Haj stampede: Foreign officials release death toll breakdown

 

Haj stampede: Foreign officials release death toll breakdown
Kenyan officials say three of the dead are from their country, while Pakistan says seven of its pilgrims died and six were injured.

Mina, Saudi Arabia - Saudi authorities have yet to provide a breakdown of the nationalities of the 717 pilgrims killed in Thursday's haj stampede.

By AFP/AP

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Published: Fri 25 Sep 2015, 3:45 PM

Last updated: Sat 26 Sep 2015, 9:55 AM

Indonesians, Kenyans, Indians and Pakistanis are among the hundreds of Muslim pilgrims who died in a crush at a holy site in Saudi Arabia.
Authorities in Indonesia, the world's most populous country, said Friday at least three Indonesian pilgrims are dead after Thursday's disaster. Indonesian President Joko "Jokowi" Widodo has expressed condolences and called for better management of the hajj crowds to prevent future disasters.
Kenyan officials say three of the dead are from their country, while Pakistan says seven of its pilgrims died and six were injured.

Here is the toll given by foreign officials and media so far:- Algeria: 3 dead
- Burundi: 1 dead
- Egypt: 8 dead
- Iran: 131 dead
- India: 14 dead
- Indonesia: 3 dead
- Kenya: 3 dead
- Morocco: 87 dead, according to Moroccan media
- Netherlands: 1 dead
- Pakistan: 7 dead
- Senegal: 5 dead
- Somalia: 8 dead, according to media reports
- Tanzania: 4 dead
Saudi authorities have yet to provide a breakdown of the nationalities of the 717 pilgrims killed in Thursday's haj stampede, but several foreign countries have announced the deaths of nationals.
Blame shifted towards Saudi authorities, in the worst tragedy to strike the annual Muslim pilgrimage in a quarter-century.
The disaster, which also left several hundred people injured, was the second deadly accident to hit worshippers this month, after a crane collapse in the holy city of Makkah killed more than 100.
Also Read:  111 dead in Makkah Grand Mosque crane crash
"There was no room to manoeuvre," said Aminu Abubakar, an AFP correspondent who was among the pilgrims and who escaped the crush of bodies because he was at the head of the procession.
The stampede broke out in Mina, about five kilometres (three miles) from Makkah, during the symbolic stoning of the devil ritual.
Iran said 131 of its nationals were among the victims, and accused regional rival Saudi Arabia of safety errors.
Turkey reported 18 missing. Moroccan media reported 87 nationals among the dead.
Fellow pilgrims told him of children dying despite parents' efforts to save them near the sprawling tent city where they stay.
"They threw them on rooftops, mostly tent-tops... Most of them couldn't make it."

Toll free number for pilgrims in the Kingdom:

0096 8002477786

Helpline nos: 0096 6125 458 000, 0096 6125277537 and 0096 6125 496 000

At the scene on Thursday, bodies lay in piles, surrounded by discarded personal belongings and flattened water bottles, while rescue workers laid corpses in long rows on stretchers, limbs protruding from beneath white sheets.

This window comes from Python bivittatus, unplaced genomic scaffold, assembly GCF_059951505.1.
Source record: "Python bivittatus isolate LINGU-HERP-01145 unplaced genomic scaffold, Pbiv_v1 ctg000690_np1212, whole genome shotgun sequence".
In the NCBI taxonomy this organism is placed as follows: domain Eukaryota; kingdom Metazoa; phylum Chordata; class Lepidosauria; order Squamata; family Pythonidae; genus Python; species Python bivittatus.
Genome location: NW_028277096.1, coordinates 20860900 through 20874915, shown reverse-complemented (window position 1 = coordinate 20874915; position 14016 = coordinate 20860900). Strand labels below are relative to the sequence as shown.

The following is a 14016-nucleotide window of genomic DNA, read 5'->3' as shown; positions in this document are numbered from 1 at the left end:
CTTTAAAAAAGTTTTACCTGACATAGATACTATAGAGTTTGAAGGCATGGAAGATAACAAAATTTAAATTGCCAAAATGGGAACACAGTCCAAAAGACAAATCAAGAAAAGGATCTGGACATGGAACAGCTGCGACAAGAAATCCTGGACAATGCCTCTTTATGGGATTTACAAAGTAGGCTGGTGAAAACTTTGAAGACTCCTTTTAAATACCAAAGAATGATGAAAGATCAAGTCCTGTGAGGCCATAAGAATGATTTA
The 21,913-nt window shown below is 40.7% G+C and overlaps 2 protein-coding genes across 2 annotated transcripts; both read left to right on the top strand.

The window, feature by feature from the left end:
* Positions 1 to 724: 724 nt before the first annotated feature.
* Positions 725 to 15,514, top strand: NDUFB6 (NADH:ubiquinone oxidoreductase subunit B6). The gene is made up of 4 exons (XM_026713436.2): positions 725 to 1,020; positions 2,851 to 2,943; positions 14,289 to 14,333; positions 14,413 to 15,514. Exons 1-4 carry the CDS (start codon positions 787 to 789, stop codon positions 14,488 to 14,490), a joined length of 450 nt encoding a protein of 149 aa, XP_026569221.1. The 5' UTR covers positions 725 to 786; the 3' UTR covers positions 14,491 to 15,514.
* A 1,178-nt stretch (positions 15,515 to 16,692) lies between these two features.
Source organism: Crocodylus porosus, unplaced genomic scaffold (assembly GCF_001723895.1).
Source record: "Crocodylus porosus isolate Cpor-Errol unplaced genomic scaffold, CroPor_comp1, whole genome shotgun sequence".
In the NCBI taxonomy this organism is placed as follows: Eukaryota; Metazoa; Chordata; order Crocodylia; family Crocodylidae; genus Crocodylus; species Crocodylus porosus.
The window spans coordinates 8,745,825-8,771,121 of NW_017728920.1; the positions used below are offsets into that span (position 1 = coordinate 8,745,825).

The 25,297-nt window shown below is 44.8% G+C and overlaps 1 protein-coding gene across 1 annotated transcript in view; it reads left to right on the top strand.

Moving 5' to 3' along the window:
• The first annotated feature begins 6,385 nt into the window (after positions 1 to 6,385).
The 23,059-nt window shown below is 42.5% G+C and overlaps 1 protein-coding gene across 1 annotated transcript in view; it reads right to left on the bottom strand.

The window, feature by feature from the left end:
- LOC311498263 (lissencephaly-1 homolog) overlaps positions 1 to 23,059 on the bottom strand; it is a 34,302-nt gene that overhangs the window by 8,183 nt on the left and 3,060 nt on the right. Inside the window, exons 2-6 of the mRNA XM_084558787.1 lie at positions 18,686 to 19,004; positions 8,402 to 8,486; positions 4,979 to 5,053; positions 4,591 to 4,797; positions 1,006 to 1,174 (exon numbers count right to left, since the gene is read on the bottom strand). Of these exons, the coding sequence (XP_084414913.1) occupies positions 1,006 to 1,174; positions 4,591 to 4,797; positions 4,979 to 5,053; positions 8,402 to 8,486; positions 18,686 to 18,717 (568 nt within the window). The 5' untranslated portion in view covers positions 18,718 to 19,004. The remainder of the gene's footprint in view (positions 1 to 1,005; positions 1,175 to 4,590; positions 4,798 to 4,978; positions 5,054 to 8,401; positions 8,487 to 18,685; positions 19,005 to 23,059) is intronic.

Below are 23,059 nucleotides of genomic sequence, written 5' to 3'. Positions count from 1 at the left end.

Pilgrims at the scene blamed the Saudi authorities and some said they were afraid to continue the hajj rituals.
Gallery: Haj stampede claims hundreds of lives in Mina
However, they said security had improved on Friday and the crowd was smaller.
Special emergency forces were heavily deployed across Mina with dozens of troops at every level of the five-storey stoning bridge.
How it happened
The stampede began at around 9:00 am (0600 GMT) Thursday.
Pilgrims were converging on Mina's Jamarat Bridge to throw pebbles at one of three walls representing Satan, for the last major ritual of the hajj, which officially ends on Saturday.

The bridge was erected in the last decade at a cost of more than $1 billion (893 million euros) and intended to improve safety.
Interior ministry spokesman General Mansur Al Turki said the stampede happened when "a large number of pilgrims were in motion at the same time" at an intersection of two streets in Mina.
"The great heat and fatigue of the pilgrims contributed to the large number of victims," he said.
The disaster came as the world's 1.5 billion Muslims marked Eid Al Adha, the Feast of Sacrifice, the most important holiday of the Islamic calendar.
It was the second major accident this year for pilgrims, after a construction crane collapsed on September 11 at Makkah's Grand Mosque, Islam's holiest site, killing 109 people, including many foreigners.
Official figures released on Thursday said 1,952,817 pilgrims had joined this year's haj, including almost 1.4 million foreigners.
For years, the event was marred by stampedes and fires, but it had been largely incident-free for nearly a decade following safety improvements.
Condolences came from around the world, including from UN Secretary General Ban Ki-moon, while Pope Francis expressed solidarity with Muslims and voiced the "closeness of the church" in the face of the tragedy.


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